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Time registration: what obligations are there (not)?

02 November 2021 Annelies Bries Employers

Is the time clock back? Time registration is on the table again, but not with the idea of controlling. We do, however, have to look after the welfare of our employees. After all, the time clock helps to keep work and private life more separate, and that can be useful in a hybrid work context. What does the legislation say about time registration? Can you use it today or in the future? We'll explain.

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Legislation on time registration

In recent years, time registration has been discussed at both European and Belgian level:

  • European legislation
    The European Court of Justice ruled on 14 May 2019 that each Member State within the European Union must ensure that the duration of each employee's daily working time can be measured, and is also effectively measured through objective systems.
  • Judgment Labour Court of Brussels
    In 2020, a remarkable judgment of the Labour Court of Brussels followed, stating that every employer has the obligation to set up an objective, reliable and accessible system to register the daily working time of every employee.
  • Brussels Labour Tribunal
    According to recent judgments of the Brussels Labour Tribunal, the employer is not at fault if he does not have a time registration system, as this is not (yet) prescribed by the Belgian legislator.

The crux of the matter: there is as yet no general obligation to record time, although Belgian labour law does provide for various control measures:

  • the compulsory use of a time-recording system in case of rolling shifts;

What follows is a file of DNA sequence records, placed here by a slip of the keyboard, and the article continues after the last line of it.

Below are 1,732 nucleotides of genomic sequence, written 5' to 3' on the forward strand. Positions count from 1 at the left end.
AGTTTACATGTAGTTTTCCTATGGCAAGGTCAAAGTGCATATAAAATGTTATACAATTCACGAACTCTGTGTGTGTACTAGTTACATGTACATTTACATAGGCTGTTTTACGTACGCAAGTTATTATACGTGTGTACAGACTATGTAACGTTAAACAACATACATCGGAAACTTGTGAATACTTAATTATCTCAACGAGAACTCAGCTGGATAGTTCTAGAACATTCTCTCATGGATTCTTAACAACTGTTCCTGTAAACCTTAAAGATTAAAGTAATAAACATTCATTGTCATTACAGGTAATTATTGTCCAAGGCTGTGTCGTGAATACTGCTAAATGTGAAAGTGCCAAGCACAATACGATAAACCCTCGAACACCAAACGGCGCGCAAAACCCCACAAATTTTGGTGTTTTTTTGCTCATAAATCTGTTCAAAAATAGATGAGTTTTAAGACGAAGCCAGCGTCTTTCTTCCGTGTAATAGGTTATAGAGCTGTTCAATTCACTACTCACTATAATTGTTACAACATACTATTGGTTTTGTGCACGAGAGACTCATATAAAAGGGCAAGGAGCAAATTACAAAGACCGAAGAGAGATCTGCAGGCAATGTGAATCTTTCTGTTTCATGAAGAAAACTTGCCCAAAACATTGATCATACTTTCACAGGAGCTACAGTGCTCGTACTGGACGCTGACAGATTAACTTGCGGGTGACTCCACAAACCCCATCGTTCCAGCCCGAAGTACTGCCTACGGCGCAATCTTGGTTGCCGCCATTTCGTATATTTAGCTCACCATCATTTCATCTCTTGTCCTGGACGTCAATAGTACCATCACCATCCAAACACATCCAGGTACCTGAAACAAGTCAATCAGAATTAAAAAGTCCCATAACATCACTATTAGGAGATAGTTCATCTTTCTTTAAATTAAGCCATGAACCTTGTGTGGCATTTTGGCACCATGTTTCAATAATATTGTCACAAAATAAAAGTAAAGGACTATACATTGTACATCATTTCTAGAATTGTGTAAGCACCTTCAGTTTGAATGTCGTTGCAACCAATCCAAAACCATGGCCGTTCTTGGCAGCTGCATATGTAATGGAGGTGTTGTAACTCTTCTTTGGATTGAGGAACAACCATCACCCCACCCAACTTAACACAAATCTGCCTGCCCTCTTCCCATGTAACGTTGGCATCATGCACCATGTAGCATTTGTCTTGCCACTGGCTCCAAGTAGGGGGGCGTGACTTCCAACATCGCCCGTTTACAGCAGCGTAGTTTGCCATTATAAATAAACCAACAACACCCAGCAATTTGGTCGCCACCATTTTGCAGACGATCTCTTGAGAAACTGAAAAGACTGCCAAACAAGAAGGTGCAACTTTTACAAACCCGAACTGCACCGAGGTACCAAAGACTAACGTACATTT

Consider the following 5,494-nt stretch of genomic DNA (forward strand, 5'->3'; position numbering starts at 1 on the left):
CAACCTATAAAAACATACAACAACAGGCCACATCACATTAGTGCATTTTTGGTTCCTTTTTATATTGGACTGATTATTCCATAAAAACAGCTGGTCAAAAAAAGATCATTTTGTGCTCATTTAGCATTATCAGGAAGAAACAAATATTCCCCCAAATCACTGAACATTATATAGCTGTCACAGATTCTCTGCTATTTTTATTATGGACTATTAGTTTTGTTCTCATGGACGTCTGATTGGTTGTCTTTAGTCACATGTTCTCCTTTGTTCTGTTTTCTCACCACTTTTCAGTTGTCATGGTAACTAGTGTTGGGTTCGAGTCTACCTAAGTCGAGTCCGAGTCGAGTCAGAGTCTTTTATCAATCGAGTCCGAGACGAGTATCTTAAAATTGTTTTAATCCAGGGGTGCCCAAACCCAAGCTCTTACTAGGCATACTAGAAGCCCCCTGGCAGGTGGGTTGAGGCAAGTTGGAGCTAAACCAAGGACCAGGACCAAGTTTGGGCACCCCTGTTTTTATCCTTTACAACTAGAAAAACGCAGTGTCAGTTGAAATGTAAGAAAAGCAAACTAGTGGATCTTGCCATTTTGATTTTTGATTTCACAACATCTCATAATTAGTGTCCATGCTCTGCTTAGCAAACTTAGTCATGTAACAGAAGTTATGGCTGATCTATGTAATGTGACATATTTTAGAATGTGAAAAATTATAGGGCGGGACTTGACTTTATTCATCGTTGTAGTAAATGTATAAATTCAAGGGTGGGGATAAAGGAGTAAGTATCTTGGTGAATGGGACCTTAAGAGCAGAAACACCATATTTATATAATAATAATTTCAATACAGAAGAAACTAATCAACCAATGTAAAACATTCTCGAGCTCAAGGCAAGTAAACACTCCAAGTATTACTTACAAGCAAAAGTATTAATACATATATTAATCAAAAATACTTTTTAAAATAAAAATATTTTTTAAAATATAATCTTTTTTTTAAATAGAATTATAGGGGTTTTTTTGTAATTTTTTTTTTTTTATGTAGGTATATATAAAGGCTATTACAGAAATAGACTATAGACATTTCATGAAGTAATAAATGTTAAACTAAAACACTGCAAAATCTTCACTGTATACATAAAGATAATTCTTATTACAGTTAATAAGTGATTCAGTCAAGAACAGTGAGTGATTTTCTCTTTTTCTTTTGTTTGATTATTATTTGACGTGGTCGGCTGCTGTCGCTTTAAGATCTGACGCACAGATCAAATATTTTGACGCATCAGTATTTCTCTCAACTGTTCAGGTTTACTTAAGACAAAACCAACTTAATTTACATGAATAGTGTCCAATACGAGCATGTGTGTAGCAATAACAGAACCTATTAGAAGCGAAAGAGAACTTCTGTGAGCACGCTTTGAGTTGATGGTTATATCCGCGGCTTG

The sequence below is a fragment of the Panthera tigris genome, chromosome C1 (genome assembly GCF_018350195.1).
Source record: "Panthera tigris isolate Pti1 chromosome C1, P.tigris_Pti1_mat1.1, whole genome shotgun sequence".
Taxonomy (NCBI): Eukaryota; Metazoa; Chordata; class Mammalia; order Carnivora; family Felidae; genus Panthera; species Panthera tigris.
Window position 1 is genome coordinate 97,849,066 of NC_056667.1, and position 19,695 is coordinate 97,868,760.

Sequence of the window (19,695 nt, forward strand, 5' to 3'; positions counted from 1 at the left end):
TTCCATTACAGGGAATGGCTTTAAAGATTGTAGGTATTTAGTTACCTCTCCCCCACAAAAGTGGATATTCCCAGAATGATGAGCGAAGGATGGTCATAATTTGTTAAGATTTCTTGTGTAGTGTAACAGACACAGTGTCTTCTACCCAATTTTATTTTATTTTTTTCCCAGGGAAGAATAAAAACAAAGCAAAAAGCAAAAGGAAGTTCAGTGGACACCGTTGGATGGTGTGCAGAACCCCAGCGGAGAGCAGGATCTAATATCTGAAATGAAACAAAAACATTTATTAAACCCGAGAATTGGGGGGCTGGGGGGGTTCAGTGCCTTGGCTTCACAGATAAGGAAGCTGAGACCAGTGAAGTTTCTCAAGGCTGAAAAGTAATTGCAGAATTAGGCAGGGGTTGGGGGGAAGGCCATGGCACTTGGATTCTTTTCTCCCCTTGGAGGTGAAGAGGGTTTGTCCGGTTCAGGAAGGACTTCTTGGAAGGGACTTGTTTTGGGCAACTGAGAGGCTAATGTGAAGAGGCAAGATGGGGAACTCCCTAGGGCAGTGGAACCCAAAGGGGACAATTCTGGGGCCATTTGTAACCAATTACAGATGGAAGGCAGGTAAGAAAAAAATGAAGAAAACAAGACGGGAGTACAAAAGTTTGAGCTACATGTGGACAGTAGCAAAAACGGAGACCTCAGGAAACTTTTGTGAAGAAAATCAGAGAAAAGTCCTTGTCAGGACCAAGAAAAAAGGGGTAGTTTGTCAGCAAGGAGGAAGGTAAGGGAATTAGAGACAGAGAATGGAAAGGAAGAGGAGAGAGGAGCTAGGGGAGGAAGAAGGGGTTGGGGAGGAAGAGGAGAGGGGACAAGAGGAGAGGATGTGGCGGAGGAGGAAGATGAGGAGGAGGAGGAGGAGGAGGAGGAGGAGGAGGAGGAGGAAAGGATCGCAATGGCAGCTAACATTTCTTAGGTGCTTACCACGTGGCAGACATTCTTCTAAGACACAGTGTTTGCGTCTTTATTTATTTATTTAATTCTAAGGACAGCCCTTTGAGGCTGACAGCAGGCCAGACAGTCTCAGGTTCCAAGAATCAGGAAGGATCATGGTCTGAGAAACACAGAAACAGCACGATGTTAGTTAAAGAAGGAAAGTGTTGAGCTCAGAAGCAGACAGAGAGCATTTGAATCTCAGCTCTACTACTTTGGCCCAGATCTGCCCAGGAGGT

• the compulsory registration of all deviations from the normal hourly schedule of part-time employees in a deviation register. You can replace this deviation register by using a time tracking system that meets certain conditions.
  • overtime, which is subject to strict rules;
  • the mandatory inclusion of all possible timetables (indicating the start, end,  and breaks) in the work rules;

Introducing a time registration system

Even though it is not mandatory, you can and may already use a time registration system today. Do you want to introduce it? Then you will probably have to make an adjustment to your employment regulations. The advantage of a time registration system is that it gives you as an employer more insight into the hours worked by your employees. On the other hand, your employees also get more autonomy and control, especially when there are sliding timetables.

Beware of the pitfalls of a time registration system. Don't use it to impose boundaries or to control (a lot), but to find a balance between the expectations of the company and the employees and to watch over the well-being of the employees.

Time registration for telework?

By the way, you can also enter time registration for telework, at least if the system you use allows it. In principle, your employee has to work the same number of hours as during a normal working day at the office, but he can determine his own schedule. Your employee may then choose when to perform those hours. In principle, you will never have to pay overtime.

If you are going to mandate that your employee must follow a specific schedule while telecommuting, and you are going to use a timekeeping system that shows that the employee is performing more hours than they should, then obviously you are going to have to pay for the overtime.

What will the future bring?

It is possible that the use of a time registration system will become mandatory in the future. Indeed, in the recent budget agreement it was announced that the social partners in the National Labour Council will have to give their opinion on how the ruling of the European Court of Justice will be implemented. So it remains to be seen what will be decided. Acerta will of course keep you informed.

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Written by Annelies Bries

Legal advisor at Acerta

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